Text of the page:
1. Networks

You’re an expert working on the frontline with valuable insights and experience that students can learn from. There are increasingly going to be opportunities with universities to input into lectures and workshops as a guest speaker, providing real-life case studies for students to work with, offering mentoring.

At Bradford, in the Faculty of Management and Law, we’re looking to appoint an Entrepreneur in Residence, for example, someone who can contribute to the everyday workings of the school(s) and spend time with students. In return for these kinds of activities, business people can become part of the university’s network – getting to know and share thinking with the school’s network of businesses and contacts, as well as experts across the business school. It can be a powerful addition to a CV, and increases profile and clout.

  1. Meeting new talent

Being part of the university community means getting to know a range of students passing through, working in different disciplines across business and more specific technical areas, with different skills and potential. It’s an easier way to spot the people who could make a difference in your business for the future – particularly now that more graduates are looking for the greater level of variety and responsibility offered by smaller employers.

The student population is also highly diverse, international and multicultural, with all the different insights and perspectives this can add to a business operation looking at global markets.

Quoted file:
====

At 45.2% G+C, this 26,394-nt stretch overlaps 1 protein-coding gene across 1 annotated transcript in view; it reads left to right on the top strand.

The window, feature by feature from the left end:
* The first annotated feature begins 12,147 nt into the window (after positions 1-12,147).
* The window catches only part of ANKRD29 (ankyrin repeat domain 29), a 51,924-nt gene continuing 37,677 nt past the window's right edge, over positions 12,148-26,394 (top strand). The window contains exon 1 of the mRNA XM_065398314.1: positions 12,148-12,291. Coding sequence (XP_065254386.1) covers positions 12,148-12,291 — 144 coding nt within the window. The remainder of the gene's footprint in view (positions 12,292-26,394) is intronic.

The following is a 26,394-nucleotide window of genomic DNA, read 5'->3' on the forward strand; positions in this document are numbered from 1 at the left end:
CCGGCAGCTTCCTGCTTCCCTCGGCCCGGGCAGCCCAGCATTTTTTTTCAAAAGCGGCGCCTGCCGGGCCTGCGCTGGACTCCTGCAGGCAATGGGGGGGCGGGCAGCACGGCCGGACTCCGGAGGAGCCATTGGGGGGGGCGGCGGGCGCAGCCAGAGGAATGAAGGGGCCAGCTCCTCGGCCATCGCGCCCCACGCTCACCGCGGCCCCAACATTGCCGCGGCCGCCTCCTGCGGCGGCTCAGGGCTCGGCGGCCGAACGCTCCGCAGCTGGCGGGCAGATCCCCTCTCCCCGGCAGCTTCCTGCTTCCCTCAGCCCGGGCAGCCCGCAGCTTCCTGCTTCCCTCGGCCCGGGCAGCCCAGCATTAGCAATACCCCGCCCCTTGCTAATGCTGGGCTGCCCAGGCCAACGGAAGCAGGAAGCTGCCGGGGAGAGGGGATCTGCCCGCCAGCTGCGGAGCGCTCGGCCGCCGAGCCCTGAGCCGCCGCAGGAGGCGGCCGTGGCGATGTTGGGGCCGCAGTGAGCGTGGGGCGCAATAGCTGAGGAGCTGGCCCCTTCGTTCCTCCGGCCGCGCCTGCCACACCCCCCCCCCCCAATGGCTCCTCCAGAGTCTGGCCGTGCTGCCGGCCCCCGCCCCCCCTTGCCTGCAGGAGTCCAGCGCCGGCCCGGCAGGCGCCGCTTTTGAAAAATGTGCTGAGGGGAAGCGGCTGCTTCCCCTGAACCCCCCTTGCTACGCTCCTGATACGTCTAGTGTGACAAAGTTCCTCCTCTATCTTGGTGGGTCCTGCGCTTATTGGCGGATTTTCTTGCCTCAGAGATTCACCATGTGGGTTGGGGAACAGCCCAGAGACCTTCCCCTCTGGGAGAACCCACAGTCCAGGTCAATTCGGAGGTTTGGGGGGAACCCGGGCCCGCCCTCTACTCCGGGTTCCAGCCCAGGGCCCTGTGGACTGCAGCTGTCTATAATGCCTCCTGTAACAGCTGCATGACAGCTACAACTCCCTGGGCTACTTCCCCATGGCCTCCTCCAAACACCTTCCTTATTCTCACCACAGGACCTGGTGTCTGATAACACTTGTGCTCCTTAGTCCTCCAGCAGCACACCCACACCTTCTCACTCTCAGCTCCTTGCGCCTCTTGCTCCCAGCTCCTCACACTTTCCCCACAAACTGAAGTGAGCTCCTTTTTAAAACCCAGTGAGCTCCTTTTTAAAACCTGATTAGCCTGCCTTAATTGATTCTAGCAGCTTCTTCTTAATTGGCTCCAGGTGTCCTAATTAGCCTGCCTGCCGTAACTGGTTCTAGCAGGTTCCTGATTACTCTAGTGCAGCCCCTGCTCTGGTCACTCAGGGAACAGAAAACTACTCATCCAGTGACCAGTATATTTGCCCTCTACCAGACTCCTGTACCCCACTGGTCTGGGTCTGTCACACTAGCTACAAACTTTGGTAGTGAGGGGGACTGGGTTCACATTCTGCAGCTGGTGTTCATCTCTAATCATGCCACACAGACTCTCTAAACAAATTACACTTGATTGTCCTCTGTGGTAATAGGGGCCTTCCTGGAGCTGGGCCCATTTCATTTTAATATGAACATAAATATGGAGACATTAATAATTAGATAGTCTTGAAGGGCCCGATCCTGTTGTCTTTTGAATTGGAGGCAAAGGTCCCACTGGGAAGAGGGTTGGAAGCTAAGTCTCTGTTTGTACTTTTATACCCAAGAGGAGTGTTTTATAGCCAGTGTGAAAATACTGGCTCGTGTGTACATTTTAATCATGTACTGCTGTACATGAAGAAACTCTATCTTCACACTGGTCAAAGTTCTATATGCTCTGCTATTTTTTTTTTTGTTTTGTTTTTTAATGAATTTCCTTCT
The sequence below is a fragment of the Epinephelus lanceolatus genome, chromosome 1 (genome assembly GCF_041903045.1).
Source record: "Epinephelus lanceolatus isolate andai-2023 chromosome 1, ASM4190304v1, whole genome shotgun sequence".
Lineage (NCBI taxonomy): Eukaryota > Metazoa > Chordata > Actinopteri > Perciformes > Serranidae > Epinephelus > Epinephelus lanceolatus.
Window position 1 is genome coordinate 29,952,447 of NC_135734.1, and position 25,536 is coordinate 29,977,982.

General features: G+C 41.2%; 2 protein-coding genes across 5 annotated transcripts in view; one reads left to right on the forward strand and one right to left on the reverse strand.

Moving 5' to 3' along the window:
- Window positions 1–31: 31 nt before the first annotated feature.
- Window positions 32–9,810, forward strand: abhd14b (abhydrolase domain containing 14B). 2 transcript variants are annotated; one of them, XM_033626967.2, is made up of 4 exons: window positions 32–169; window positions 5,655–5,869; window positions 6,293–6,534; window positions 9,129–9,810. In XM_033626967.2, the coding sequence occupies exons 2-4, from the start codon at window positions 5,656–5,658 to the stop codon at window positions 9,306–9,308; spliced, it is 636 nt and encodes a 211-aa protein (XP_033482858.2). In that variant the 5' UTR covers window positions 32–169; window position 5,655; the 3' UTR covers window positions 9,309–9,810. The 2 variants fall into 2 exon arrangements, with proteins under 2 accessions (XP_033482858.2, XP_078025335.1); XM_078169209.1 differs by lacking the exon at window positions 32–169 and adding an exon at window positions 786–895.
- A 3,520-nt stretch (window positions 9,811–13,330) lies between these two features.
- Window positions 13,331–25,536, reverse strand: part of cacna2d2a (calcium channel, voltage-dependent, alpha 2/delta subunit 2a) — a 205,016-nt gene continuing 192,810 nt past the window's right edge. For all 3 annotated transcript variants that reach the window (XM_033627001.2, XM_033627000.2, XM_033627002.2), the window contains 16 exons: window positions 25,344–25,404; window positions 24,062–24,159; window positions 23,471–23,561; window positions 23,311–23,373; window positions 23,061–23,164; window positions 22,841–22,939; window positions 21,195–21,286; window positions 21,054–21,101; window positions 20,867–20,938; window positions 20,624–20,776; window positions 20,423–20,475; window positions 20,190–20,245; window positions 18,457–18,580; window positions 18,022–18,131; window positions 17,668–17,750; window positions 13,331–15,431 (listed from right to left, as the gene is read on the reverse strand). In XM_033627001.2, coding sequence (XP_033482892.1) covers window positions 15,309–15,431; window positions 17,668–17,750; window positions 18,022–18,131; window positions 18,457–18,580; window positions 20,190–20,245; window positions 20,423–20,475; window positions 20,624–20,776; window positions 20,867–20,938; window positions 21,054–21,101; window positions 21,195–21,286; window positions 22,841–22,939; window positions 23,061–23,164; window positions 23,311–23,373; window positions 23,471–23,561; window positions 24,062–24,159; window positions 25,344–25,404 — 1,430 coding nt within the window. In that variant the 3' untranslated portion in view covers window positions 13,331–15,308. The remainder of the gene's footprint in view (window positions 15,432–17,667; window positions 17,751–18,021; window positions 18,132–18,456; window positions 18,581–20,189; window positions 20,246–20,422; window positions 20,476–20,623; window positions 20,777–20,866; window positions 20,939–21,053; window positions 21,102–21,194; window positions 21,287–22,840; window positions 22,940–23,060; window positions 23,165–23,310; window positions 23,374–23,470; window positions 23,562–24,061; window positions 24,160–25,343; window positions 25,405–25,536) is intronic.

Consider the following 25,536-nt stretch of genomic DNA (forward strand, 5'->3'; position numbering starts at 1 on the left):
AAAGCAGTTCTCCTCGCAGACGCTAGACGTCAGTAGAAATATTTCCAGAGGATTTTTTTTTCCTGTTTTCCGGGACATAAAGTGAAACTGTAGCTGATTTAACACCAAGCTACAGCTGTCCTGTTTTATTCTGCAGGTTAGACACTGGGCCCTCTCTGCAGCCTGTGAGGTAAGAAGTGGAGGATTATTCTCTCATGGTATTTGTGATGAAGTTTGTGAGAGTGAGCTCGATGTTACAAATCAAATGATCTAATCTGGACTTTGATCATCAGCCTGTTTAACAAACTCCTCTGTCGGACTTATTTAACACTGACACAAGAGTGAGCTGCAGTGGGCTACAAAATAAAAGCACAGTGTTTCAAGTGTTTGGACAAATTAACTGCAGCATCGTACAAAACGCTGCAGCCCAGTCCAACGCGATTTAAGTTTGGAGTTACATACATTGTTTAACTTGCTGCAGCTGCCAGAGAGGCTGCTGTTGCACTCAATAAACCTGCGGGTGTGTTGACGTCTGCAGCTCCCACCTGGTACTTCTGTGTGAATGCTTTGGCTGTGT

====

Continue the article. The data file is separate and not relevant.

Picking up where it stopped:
1. Getting new ideas and insights

Taking students on work placements is not about providing a vague level of experience and helping them develop a work ethic. These are projects set up to ensure there are specific benefits for both sides. Students can bring high levels of knowledge and skills – like the latest thinking in digital marketing, in project management – which can be brought to bear on particular business issues and challenges.

  1. Taking advantage of Degree Apprenticeships

It’s important that smaller employers, those not affected by the new apprenticeship levy introduced in April 2017, don’t overlook the opportunity presented by the 90% subsidy being offered by Government to fund apprenticeships.

The key point to bear in mind is that these are available for staff up to Master’s degree level, not just for entry-level staff. It’s a real opportunity to upskill experienced people, to develop people in areas that can have a real impact on business development, innovation and growth. But also as a fantastic retention strategy. What makes apprenticeships so important is that they are tailored both around real job roles and your business, so the work and content is geared to tackling live issues.

Another opportunity to bear in mind will be the ability of large employers (with a wages bill of over £3 million) to collaborate with members of their supply chain over apprenticeships, funding apprenticeships that help their partners – a change due to be introduced from April 2018.

  1. Exposure to research